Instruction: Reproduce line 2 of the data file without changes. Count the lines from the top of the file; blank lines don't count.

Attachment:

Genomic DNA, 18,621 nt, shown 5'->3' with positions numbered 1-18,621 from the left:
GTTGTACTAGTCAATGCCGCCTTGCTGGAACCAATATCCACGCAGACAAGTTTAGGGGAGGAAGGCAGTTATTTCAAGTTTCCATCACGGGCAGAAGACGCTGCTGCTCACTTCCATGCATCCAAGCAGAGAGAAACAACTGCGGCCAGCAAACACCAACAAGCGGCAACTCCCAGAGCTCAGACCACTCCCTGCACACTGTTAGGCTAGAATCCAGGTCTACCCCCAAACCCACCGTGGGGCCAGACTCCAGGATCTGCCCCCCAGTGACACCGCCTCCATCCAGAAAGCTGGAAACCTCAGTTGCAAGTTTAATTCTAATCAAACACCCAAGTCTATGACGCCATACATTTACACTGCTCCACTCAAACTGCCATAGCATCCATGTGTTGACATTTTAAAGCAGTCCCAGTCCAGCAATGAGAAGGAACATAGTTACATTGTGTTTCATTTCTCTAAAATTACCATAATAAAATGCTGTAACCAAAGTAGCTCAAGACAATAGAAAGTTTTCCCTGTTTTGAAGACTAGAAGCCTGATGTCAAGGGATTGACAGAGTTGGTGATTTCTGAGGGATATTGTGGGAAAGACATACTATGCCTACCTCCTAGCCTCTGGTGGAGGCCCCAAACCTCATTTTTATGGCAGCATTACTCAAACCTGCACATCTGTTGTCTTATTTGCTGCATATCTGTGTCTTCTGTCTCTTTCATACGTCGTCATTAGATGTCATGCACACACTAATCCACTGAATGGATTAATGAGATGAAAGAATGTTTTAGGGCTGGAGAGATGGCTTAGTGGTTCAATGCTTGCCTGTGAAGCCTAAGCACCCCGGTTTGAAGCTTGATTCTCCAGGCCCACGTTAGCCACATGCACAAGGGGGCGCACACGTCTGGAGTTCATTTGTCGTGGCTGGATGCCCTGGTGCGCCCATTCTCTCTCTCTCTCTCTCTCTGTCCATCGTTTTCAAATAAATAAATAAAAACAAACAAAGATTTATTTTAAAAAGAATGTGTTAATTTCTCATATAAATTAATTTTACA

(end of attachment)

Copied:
GTTGTACTAGTCAATGCCGCCTTGCTGGAACCAATATCCACGCAGACAAGTTTAGGGGAGGAAGGCAGTTATTTCAAGTTTCCATCACGGGCAGAAGACGCTGCTGCTCACTTCCATGCATCCAAGCAGAGAGAAACAACTGCGGCCAGCAAACACCAACAAGCGGCAACTCCCAGAGCTCAGACCACTCCCTGCACACTGTTAGGCTAGAATCCAGGTCTACCCCCAAACCCACCGTGGGGCCAGACTCCAGGATCTGCCCCCCAGTGACACCGCCTCCATCCAGAAAGCTGGAAACCTCAGTTGCAAGTTTAATTCTAATCAAACACCCAAGTCTATGACGCCATACATTTACACTGCTCCACTCAAACTGCCATAGCATCCATGTGTTGACATTTTAAAGCAGTCCCAGTCCAGCAATGAGAAGGAACATAGTTACATTGTGTTTCATTTCTCTAAAATTACCATAATAAAATGCTGTAACCAAAGTAGCTCAAGACAATAGAAAGTTTTCCCTGTTTTGAAGACTAGAAGCCTGATGTCAAGGGATTGACAGAGTTGGTGATTTCTGAGGGATATTGTGGGAAAGACATACTATGCCTACCTCCTAGCCTCTGGTGGAGGCCCCAAACCTCATTTTTATGGCAGCATTACTCAAACCTGCACATCTGTTGTCTTATTTGCTGCATATCTGTGTCTTCTGTCTCTTTCATACGTCGTCATTAGATGTCATGCACACACTAATCCACTGAATGGATTAATGAGATGAAAGAATGTTTTAGGGCTGGAGAGATGGCTTAGTGGTTCAATGCTTGCCTGTGAAGCCTAAGCACCCCGGTTTGAAGCTTGATTCTCCAGGCCCACGTTAGCCACATGCACAAGGGGGCGCACACGTCTGGAGTTCATTTGTCGTGGCTGGATGCCCTGGTGCGCCCATTCTCTCTCTCTCTCTCTCTCTGTCCATCGTTTTCAAATAAATAAATAAAAACAAACAAAGATTTATTTTAAAAAGAATGTGTTAATTTCTCATATAAATTAATTTTACA